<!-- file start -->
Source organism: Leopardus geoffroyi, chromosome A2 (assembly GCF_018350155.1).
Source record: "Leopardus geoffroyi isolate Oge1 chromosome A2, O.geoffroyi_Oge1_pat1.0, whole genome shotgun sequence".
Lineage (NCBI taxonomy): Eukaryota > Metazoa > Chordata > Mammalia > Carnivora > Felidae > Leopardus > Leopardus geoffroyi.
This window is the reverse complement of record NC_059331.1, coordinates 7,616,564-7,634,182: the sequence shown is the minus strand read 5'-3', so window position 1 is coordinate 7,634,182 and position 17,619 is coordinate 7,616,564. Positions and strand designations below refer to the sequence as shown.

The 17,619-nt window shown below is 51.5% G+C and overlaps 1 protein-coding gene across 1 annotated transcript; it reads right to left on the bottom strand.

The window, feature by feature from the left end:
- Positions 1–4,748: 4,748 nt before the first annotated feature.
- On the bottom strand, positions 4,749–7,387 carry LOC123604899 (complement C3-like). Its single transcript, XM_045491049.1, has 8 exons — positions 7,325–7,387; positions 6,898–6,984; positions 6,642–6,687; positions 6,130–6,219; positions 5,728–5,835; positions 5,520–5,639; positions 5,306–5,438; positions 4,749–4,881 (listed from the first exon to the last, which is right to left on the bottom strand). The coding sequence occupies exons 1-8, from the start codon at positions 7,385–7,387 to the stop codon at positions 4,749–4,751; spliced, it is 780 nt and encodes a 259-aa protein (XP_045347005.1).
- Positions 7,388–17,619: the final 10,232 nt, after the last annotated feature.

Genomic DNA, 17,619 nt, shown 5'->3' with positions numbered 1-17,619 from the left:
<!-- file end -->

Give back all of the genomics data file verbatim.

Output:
Source organism: Leopardus geoffroyi, chromosome A2 (assembly GCF_018350155.1).
Source record: "Leopardus geoffroyi isolate Oge1 chromosome A2, O.geoffroyi_Oge1_pat1.0, whole genome shotgun sequence".
Lineage (NCBI taxonomy): Eukaryota > Metazoa > Chordata > Mammalia > Carnivora > Felidae > Leopardus > Leopardus geoffroyi.
This window is the reverse complement of record NC_059331.1, coordinates 7,616,564-7,634,182: the sequence shown is the minus strand read 5'-3', so window position 1 is coordinate 7,634,182 and position 17,619 is coordinate 7,616,564. Positions and strand designations below refer to the sequence as shown.

The 17,619-nt window shown below is 51.5% G+C and overlaps 1 protein-coding gene across 1 annotated transcript; it reads right to left on the bottom strand.

The window, feature by feature from the left end:
- Positions 1–4,748: 4,748 nt before the first annotated feature.
- On the bottom strand, positions 4,749–7,387 carry LOC123604899 (complement C3-like). Its single transcript, XM_045491049.1, has 8 exons — positions 7,325–7,387; positions 6,898–6,984; positions 6,642–6,687; positions 6,130–6,219; positions 5,728–5,835; positions 5,520–5,639; positions 5,306–5,438; positions 4,749–4,881 (listed from the first exon to the last, which is right to left on the bottom strand). The coding sequence occupies exons 1-8, from the start codon at positions 7,385–7,387 to the stop codon at positions 4,749–4,751; spliced, it is 780 nt and encodes a 259-aa protein (XP_045347005.1).
- Positions 7,388–17,619: the final 10,232 nt, after the last annotated feature.

Genomic DNA, 17,619 nt, shown 5'->3' with positions numbered 1-17,619 from the left: